In the end, I see Seattle as an extension of Silicon Valley because of all the influences it has had on tech and shopping, but not necessarily it's own thing. I'm sure that people will disagree. That's okay. I just don't go "Seattle - wow!" I go "Seattle/tech, like Silicon Valley."

The thing is that a lot of cities are regional powerhouses, but few really reach the standard of having cultural influence. And Seattle just doesn't have the same dominance as NYC or LA or San Francisco/Silicon Valley. And I'd put DC in there because of politics.

Chicago's the biggest player in the Midwest and a lot of movies/cultural stuff has come out of there as well, but I think it's just a tier below these ones. I tend to feel this way about Boston as well. A lot of history, an educational powerhouse for sure, but......it's like a step down from the top 4 in my list (in no particular order)

But when I hear Atlanta or Miami, I kind of go....meh? They may be regional players for sure, but are they really national players? Not convinced on those entries either. Outside of city-data, I never hear conversations about these places on the same level as I do the others. It's generic, I'm going "south" or I'm going to Florida." "or I'm going to the beach". There's not the same "wow factor" as someone saying "I'm going to NYC or LA or DC"

My kid is obsessed with NYC - but we live in the Detroit area.

And when it comes to cars and building cars, nobody can match Detroit.....but then again......is that really true? In terms of GM, Ford and Fiat/Chrysler products, we are #1. This is their home turf. But doesn't that matter so much nationally these days, given that there are so many other car manufacturers with facilities all over the country. I'm not convinced that it does. Outside of that, Detroit really can't be put on the radar in terms of this discussion. (I'm just fleshing out this thought for my own benefit.)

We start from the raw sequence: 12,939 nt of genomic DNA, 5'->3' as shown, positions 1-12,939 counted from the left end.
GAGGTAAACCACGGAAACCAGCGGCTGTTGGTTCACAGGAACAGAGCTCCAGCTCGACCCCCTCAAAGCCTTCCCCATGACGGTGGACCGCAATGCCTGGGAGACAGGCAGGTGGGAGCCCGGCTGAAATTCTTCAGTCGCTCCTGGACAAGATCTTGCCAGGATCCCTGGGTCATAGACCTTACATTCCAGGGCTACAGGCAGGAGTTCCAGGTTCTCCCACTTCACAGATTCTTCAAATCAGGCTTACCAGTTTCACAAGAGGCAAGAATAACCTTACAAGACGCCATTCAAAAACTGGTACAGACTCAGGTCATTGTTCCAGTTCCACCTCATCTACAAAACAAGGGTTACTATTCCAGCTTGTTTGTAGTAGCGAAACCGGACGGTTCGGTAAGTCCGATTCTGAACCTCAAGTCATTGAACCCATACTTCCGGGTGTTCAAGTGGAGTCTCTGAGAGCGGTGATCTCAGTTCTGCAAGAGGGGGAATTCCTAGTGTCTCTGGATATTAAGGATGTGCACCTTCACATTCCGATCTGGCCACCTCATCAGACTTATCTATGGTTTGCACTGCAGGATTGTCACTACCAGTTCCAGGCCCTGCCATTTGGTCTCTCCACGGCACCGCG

Interesting to think about these things for sure.

Have a great weekend everyone!
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Old 02-03-2019, 07:32 AM
 
Location: Washington, DC
82 posts, read 66,369 times
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I think there are cities that are perennially trend setters and there are cities that are for a period of time. I think the difference is something around the order of a decade. NYC, LA, DC and I think we're pretty much at the point of adding Silicon Valley to that (we're past at least 2 decades at this point?). In the other bucket, an example is Seattle in the '90s with grunge/music (the Starbucks example does give me pause, though, whether it still is).

Another breakdown is where the impact is (i.e. what "trend" is being set): pop culture, music, fashion, economy, politics, etc. Silicon Valley is largely the economy. NYC and LA are consistently trend setters across most or all of the areas, and I think DC makes the cut because big decisions that impact everyone across the country, and in some cases the world, happen in DC. The images of MLK's speech on the Lincoln Memorial are seared in our collective memory; debates across the country are galvanized in arguments at the Supreme Court (e.g. gay marriage, Roe v Wade), protests on the Mall, inaugural speeches at the Capitol, etc.